CicadaCicada Index Desert Screamer (Burbunga hillieri) Double Drummer (Thopha saccata) Masked Devil (Cyclochila australasiae) Orange Drummer (Thopha colorata)

Cicada — Order Hemiptera — Family Cicadidae / Tettigarctidae

The loudest insect in the world, are cicadas. Their drone are one of the most recognisable sound in Australia, and herald the approaching summer. Once commonly and incorrectly called locusts…

‘Equally annoying with the dust was the loud, incessant, and indescribable noise of myriads of large and curious winged insects, commonly and incorrectly called locusts, but which are totally different from any kind of locusts I ever saw.’ 

Mrs C. Meredith, Notes and Sketches of New South Wales, 1844
Source: Julia Robinson, Loud, incessant, and indescribable: cicadas and their names, 2 March 2016

Cicadas are classified in the order Hemiptera, then the Homoptera, although the Homoptera is considered an order in its own rights, in some publications it is designated as a suborder of the Hemiptera. They are members of the superfamily Cicadoidea, the Family Cicadidae, or in the case of two unusual Australia species Family Tettigarctidae. The order Hemiptera include all insects with piercing and sucking mouth-parts, such as aphids and scale insects.

Cicadas are mainly found in warm-temperate to tropical habitats. There are more than 300 species of cicadas in Australia (although there is suggested that there may be up to 1,000 species that have yet to be identified), most of whom belong to the one large family, the Cicadidae. There are about 1,500 species world-wide.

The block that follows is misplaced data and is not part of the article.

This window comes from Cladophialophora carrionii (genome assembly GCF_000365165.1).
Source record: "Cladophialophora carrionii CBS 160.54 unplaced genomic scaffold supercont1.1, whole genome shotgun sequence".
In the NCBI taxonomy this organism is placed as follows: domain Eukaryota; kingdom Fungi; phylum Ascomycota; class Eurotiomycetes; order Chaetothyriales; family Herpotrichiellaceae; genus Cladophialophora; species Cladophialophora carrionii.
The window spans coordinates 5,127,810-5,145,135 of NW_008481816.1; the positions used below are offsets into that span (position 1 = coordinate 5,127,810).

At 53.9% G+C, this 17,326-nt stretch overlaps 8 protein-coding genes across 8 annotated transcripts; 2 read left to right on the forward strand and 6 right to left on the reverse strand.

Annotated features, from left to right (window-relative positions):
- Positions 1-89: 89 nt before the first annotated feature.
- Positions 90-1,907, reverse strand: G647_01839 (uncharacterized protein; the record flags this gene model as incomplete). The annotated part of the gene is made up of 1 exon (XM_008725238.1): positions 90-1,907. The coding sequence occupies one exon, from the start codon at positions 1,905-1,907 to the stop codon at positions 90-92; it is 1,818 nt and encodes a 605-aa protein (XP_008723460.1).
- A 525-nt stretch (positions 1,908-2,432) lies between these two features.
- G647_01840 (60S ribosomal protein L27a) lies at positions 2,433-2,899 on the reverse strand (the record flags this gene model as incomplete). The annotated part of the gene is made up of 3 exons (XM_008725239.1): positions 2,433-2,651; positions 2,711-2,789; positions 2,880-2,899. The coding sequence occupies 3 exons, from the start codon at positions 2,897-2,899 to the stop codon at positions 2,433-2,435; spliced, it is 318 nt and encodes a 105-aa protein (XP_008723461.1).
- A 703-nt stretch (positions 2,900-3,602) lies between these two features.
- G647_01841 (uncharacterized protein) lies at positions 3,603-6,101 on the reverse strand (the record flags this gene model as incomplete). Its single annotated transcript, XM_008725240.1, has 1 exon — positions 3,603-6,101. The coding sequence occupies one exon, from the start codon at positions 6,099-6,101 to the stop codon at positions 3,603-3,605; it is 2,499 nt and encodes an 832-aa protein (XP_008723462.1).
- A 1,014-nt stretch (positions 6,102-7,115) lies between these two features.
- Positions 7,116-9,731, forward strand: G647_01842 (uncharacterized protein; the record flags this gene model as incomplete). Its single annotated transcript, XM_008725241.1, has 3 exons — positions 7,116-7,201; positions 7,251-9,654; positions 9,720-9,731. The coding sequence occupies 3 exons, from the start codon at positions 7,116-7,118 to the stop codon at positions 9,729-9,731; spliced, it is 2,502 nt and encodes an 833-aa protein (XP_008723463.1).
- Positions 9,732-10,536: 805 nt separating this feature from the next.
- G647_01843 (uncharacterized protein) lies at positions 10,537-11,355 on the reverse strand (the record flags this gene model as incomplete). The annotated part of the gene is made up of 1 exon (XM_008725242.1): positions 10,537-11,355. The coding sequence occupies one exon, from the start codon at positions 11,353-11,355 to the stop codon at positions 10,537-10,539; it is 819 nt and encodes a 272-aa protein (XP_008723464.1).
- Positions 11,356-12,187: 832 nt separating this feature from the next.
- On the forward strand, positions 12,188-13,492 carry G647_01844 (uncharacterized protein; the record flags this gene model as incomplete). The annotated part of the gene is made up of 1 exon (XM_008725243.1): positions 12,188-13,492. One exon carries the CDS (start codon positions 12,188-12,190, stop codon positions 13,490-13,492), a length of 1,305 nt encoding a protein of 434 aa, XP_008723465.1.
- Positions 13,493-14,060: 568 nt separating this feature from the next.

Redeye Cicada (Psaltoda moerens), (NATURA Issue 11) © Deb Taylor
Redeye Cicada (Psaltoda moerens), (NATURA Issue 11) © Deb Taylor

The song of the cicada is only produced by the males as a mating call. Each species has its own distinctive call and will only attract females of its own kind, even though similar species may co-exist. Some large species such as the Green Grocer, Yellow Monday, and Double Drummer produce a noise in excess of 120 decibels at close range, this is approaching the pain threshold of the human ear. In contrast, some smaller species have songs so high in pitch, that the noise is beyond the range of human hearing.

How they produce their songs is still being researched today, but the organs that produce the sound are the tymbals, a pair of ribbed membranes at the base of the abdomen. Contracting the internal tymbal muscles causes the tymbals to buckle inwards and produce a pulse of sound. By relaxing these muscles, the tymbals pop back to their original position. In some species of cicadas, a pulse of sound is produced as each rib buckles.

Both male and female cicadas have organs for hearing. A pair of large, mirror-like membranes, the tympana, receive the sound. The tympana are connected to an auditory organ by a short tendon. When the male sings, it crease it’s tympana so that it won’t be deafened by its own noise.

Many species of cicada sing during the warmth of the day. This noise actually repels birds, probably because the noise is painful to the birds’ ears and interferes with their normal communication. The males of many cicada species group, such as the Green Grocer, Yellow Monday and Double Drummer, group together when singing. This increases the volume of noise, makes it harder to locate where the sound is coming from and reduces the chances of bird predation. Other species of cicada only sing at dusk. These species tend to be weak fliers, such as the Bladder Cicada. They gain some measure of protection from birds by confining their activity to dusk.